Relationship Between Tumor Biomarkers and Efficacy in EMILIA, a Phase III Study of Trastuzumab Emtansine in HER2-Positive Metastatic Breast Cancer.
Purpose: HER2-positive breast cancer is heterogeneous. Some tumors express mutations, like activating PIK3CA mutations or reduced PTEN expression that negatively correlate with response to HER2-targeted therapies. In this exploratory analysis we investigated whether the efficacy of trastuzumab emtansine (T-DM1), an antibody-drug conjugate comprised of the cytotoxic agent DM1 linked to the HER2-targeted antibody trastuzumab, was correlated with expression of specific biomarkers in the phase III EMILIA study.
Methods: Tumors were evaluated for HER2 (n = 866), EGFR (n = 832), and HER3 (n = 860) mRNA expression by quantitative reverse transcriptase-PCR; for PTEN protein expression (n = 271) by immunohistochemistry; and for PIK3CA mutations (n = 259) using a mutation detection kit. Survival outcomes were analyzed by biomarker subgroups. T-DM1 was also tested on cell lines and in breast cancer xenograft models containing PIK3CA mutations.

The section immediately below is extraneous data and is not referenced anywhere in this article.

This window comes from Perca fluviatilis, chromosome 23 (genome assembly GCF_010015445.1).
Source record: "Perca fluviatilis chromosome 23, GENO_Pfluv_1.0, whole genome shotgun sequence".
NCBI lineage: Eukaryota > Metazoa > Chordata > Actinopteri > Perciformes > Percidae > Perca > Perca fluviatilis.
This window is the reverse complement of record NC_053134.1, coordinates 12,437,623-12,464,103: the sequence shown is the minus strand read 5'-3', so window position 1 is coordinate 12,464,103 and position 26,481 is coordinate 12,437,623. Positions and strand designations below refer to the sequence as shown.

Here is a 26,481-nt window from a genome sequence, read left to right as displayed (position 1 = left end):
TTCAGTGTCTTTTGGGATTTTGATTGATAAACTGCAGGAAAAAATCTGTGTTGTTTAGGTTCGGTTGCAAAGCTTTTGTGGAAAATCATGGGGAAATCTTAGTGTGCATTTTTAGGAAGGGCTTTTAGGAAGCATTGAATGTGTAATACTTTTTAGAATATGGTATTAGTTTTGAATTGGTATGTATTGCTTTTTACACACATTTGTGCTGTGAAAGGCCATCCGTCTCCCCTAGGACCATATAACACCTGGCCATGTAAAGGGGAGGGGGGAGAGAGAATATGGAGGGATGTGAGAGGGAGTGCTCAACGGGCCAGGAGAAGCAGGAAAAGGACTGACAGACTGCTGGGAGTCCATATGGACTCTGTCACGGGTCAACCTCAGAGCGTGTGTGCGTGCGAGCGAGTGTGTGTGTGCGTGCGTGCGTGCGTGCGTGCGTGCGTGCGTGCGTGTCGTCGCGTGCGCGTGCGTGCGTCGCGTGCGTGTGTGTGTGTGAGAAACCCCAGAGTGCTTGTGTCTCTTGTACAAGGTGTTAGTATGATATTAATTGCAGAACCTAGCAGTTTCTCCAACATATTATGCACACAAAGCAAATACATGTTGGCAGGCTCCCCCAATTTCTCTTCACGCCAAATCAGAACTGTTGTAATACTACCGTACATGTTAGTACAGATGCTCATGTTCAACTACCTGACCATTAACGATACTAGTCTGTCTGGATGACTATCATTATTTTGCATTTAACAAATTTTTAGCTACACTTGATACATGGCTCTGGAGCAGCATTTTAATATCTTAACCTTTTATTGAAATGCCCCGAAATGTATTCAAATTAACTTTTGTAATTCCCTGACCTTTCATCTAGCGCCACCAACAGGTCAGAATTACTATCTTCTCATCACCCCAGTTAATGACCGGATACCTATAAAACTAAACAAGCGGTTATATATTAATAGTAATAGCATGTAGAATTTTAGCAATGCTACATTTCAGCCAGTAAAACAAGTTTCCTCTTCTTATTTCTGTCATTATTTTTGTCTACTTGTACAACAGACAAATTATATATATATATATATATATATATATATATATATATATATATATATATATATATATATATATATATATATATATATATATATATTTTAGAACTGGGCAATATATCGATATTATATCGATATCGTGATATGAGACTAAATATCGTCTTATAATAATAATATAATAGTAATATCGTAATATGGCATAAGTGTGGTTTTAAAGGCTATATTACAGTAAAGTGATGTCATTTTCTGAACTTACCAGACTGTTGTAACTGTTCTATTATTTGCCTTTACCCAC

Results: Longer progression-free and overall survival were observed with T-DM1 compared to capecitabine plus lapatinib in all biomarker subgroups. PIK3CA mutations were associated with shorter median progression-free survival (mutant vs. wild-type: 4.3 vs. 6.4 months) and overall survival (17.3 vs. 27.8 months) in capecitabine-plus-lapatinib-treated patients but not in T-DM1-treated patients (progression-free survival, 10.9 vs. 9.8 months; overall survival, not reached in mutant or wild-type). T-DM1 showed potent activity in cell lines and xenograft models with PIK3CA mutations.
Conclusion: While other standard HER2-directed therapies are less effective in tumors with PI3KCA mutations, T-DM1 appears to be effective in both PI3KCA-mutated and wild-type tumors.